The limoncello tulip…

lasted a day before the cat lopped it with a claw. He takes against flowers and butterflies, I can’t figure the coded instinct. I think the rain is getting to him. It’s getting to me too. I’ve been out trying to tape up the car to stop rivulets reaching the engine bay, the old glass sealants were discarded in an engineering quest. Snapped spark plug. Teams of mechanics and a gulping bill but it rolls again. Was almost the last mile. I haven’t been lucky with mechanix lately. I dream of riding ponies along the headland or bobbing over clear waters in a skiff, never opening another tool box. Shunning worked metals. But I can’t swerve my caretaker role. I need more work, need to tap the keys but the rain keeps luring, keeps me window gazing. Everyone waits for their weather to lift.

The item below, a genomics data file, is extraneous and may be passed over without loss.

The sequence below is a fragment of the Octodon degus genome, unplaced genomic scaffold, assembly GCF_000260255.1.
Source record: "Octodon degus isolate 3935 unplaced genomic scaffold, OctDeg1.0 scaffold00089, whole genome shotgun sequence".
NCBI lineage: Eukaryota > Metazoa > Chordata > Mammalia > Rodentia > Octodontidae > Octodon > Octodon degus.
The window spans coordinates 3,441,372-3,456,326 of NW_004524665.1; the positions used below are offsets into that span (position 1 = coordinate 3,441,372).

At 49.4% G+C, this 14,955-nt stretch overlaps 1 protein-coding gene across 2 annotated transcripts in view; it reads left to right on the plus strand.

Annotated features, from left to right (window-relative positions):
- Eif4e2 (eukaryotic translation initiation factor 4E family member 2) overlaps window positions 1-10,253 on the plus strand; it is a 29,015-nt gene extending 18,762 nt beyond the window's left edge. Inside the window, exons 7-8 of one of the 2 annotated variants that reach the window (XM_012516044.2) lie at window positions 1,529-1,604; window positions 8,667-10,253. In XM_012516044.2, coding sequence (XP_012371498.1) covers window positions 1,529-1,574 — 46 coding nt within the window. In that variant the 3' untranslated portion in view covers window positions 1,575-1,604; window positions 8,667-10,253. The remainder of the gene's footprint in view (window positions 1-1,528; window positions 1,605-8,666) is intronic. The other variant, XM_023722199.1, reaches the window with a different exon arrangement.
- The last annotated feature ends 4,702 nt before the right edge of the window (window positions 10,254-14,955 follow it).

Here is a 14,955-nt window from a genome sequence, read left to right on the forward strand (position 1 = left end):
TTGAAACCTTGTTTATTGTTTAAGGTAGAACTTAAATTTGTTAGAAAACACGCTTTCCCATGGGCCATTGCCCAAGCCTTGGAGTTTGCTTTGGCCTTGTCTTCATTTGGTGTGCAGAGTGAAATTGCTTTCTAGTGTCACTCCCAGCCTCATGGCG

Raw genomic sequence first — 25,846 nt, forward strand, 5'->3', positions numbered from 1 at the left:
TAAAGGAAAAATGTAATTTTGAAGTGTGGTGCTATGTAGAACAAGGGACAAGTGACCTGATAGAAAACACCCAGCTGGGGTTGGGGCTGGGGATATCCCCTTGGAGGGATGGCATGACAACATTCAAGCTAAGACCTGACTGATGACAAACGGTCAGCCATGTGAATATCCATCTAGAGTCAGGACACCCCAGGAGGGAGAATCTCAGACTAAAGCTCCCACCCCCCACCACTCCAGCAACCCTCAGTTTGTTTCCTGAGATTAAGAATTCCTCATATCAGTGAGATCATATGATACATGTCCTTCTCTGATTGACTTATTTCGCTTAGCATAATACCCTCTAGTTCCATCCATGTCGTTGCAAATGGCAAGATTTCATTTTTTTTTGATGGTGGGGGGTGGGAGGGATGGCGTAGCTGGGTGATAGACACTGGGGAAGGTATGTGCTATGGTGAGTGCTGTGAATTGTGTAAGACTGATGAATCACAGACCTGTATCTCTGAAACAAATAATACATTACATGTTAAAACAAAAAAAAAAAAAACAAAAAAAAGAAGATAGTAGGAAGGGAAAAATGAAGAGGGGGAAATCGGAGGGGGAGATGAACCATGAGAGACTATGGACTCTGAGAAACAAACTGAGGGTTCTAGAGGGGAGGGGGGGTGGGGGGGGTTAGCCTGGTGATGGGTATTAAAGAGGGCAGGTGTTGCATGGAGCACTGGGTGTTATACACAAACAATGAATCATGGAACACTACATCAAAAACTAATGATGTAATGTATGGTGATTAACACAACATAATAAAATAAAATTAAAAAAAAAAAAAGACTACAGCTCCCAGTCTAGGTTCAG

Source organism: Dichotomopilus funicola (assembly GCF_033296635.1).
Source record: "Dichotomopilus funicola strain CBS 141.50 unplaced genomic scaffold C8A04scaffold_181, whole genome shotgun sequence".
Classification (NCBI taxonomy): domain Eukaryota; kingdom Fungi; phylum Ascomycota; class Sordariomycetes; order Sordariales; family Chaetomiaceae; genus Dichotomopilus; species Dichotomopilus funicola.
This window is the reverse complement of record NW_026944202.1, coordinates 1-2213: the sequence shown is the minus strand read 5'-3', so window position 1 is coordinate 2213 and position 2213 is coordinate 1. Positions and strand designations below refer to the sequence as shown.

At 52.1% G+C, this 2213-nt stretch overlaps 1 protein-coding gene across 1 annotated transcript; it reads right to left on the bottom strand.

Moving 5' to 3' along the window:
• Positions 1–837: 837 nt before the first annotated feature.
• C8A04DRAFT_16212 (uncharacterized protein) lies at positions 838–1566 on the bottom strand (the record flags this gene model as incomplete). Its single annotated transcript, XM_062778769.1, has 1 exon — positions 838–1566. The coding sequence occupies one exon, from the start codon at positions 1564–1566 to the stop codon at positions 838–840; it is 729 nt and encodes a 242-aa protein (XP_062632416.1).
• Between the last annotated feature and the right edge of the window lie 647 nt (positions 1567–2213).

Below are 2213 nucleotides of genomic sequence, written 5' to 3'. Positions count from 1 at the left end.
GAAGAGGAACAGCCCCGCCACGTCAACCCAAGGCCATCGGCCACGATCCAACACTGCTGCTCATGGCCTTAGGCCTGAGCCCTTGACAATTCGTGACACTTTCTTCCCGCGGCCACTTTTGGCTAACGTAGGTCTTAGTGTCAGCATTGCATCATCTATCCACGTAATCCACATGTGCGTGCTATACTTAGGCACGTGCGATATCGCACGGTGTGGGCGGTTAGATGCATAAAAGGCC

Winter lingers…

and tests its hosts. I’m in the last days of a big book, have been for a while, ready to see it ashelf. I’m full of plans but can’t find the buttons to press. Went to say goodbye to my aunt in Saltaire. Been up and down the M1, old friends and new starts. Four new tyres waiting to roll. Just smoothing out the maps, ready to venture out. But that wind still blows cold.

All the stories…

and all the lives imagined, words on the page are just the icing on the cake. There’s fiction everywhere you find people. You can hear it in how they talk about their past, their dreams, the way they’ve shaped the world they see. Any act of imagination is an act of making fiction, as is most communication. And any gathering, chance encounter or exchange no matter how plain or unimportant it might appear reveals a new, sparkling cache of words to scatter into the air, if you only have the gift to coin them.

They want to close the roads…